Saint Lucia has lost another irreplaceable gem, even though the majority of us still alive never knew him. I speak of the former education minister in the time of Sir John Compton’s political prime, Hunter J. Francois. He was a multi-talented individual, loved classical music, poetry, enjoyed reading, and was always ballsy . . . one of the few ministers in John Compton’s Cabinet who dared to disagree with the PM on any matter.
We were hardly on speaking terms (who remembers why?) when he wrote Morning, a lengthy but flattering review of my first published book It’ll Be Alright in the Morning. I remember in particular the line, so typically Hunter J: “Considering today’s hemlines, he writes well.” While others were afraid to speak out loud about a book highly critical of the day’s Compton administration, Hunter, who was never one to (as we say on this Rock of Sages) “speak with water in his mouth,” boldly endorsed It’ll Be Alright in the Morning. His personal opinions of Compton policy, even when he was a Cabinet colleague, were always straight up, oftentimes quite caustic. He once publicly described the prime minister as “a pathological liar!”
His deliveries in parliament were erudite, poetic and vicious—sometimes at the same time. He loved to point out errors in the House record. His tolerance for words misused or misspelled was nonexistent. Alas, Hunter J. Francois was never cut out for post-sixties Saint Lucian politics. He refused to pay for votes. Somewhat naively, he depended on the policies he espoused to get him elected. Years before he removed himself from the political scene he denounced our parliamentary system as counterproductive. He seldom participated in the activity known as house-to-house campaigning. His political career, after he quit the United Workers Party in favor of the Allan Louisy-George Odlum-Peter Josie Labour Party, nose-dived. Little was heard of him after 1982.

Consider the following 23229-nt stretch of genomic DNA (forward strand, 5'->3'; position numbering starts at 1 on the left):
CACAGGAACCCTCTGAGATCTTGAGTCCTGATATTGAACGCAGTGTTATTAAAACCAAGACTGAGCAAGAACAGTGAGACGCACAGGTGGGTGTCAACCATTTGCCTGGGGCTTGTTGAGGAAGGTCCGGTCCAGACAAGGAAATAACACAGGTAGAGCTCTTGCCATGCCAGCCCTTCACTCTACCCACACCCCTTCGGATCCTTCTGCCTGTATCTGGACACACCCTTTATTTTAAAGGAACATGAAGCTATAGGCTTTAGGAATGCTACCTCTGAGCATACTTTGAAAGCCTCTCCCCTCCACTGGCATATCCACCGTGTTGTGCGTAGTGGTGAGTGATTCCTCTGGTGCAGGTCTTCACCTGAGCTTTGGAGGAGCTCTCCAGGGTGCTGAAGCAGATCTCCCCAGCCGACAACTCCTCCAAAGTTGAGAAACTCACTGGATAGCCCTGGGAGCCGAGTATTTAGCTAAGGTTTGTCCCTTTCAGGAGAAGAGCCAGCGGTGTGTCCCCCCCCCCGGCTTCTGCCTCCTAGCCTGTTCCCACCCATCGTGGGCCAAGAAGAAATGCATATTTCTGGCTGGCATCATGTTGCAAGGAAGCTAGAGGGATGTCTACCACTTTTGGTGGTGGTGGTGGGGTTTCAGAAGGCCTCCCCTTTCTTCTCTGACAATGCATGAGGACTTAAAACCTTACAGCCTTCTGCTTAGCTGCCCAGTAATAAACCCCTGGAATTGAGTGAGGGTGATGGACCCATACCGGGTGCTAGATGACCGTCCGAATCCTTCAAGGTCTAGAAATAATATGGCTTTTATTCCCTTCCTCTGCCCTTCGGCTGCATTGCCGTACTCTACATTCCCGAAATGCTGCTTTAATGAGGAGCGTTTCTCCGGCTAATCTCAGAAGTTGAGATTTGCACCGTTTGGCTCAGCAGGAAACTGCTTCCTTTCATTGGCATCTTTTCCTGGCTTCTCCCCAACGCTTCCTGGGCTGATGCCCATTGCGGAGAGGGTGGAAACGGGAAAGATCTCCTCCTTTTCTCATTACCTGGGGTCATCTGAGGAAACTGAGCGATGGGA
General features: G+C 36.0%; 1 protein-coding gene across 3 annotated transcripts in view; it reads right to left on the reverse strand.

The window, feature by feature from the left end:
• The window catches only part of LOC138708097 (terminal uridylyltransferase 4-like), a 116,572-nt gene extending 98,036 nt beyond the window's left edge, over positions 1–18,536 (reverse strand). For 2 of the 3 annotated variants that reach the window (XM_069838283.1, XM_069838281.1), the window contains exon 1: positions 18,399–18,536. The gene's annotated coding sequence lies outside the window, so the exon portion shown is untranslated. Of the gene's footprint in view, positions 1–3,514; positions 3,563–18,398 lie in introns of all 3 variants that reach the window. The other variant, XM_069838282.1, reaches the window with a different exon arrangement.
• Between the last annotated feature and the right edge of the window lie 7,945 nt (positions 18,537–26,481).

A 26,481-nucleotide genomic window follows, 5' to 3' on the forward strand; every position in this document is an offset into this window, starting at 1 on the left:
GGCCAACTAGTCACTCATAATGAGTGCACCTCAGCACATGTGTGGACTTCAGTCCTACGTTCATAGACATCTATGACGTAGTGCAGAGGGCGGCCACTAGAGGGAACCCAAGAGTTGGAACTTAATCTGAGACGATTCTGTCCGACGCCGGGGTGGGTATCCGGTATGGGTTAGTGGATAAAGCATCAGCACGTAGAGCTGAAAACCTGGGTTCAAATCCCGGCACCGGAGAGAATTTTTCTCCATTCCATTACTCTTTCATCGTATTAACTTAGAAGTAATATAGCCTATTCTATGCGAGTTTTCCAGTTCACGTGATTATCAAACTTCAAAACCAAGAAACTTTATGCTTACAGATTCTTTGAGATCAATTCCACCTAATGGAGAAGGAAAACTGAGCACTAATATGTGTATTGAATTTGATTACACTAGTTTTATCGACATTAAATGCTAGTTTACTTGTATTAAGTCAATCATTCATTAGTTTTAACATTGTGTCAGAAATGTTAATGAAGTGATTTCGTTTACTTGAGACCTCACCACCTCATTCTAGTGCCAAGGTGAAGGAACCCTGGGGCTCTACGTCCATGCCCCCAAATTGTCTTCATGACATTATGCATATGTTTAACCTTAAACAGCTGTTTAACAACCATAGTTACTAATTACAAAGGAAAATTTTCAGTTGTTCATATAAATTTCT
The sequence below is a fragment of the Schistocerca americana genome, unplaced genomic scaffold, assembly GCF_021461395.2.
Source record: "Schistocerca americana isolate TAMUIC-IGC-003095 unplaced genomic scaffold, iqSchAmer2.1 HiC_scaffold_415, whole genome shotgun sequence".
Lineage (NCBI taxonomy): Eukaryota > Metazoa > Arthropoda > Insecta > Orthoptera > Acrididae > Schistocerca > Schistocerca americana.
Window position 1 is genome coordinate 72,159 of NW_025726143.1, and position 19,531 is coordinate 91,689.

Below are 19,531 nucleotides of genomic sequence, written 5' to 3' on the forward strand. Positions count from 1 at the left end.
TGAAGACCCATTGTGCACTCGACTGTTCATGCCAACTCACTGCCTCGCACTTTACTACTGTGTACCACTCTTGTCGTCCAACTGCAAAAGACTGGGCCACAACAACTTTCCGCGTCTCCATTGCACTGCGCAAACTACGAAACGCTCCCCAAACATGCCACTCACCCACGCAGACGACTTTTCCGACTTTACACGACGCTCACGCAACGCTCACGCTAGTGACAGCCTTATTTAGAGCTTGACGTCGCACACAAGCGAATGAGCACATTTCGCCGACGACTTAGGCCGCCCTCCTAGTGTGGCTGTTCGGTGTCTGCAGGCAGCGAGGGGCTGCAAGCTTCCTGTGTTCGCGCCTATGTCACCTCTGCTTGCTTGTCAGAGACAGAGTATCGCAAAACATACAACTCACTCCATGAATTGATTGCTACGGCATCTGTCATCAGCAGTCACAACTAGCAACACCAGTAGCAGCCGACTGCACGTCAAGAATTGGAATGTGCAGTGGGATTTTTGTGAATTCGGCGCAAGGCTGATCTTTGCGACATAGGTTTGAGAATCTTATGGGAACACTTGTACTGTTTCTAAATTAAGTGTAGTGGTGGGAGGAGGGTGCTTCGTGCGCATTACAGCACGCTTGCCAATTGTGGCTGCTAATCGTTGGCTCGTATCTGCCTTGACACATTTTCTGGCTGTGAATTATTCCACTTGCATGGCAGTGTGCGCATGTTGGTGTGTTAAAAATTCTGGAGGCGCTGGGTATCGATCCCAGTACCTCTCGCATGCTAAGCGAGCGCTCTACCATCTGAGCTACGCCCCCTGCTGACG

He was a member of the Rat Island Foundation Committee. His passing should remind those of us who knew Hunter J. Francois well, that our own day will come and we should not allow ourselves to depart without leaving behind a record of how we fought to make our small world a better place. Hunter certainly went out of his way to make Saint Lucians think for ourselves; to value education; self respect. Oh, I almost forgot to mention that Hunter was no stick-in-the-mud bore. He lived life to the fullest. As should all of us!—Rick Wayne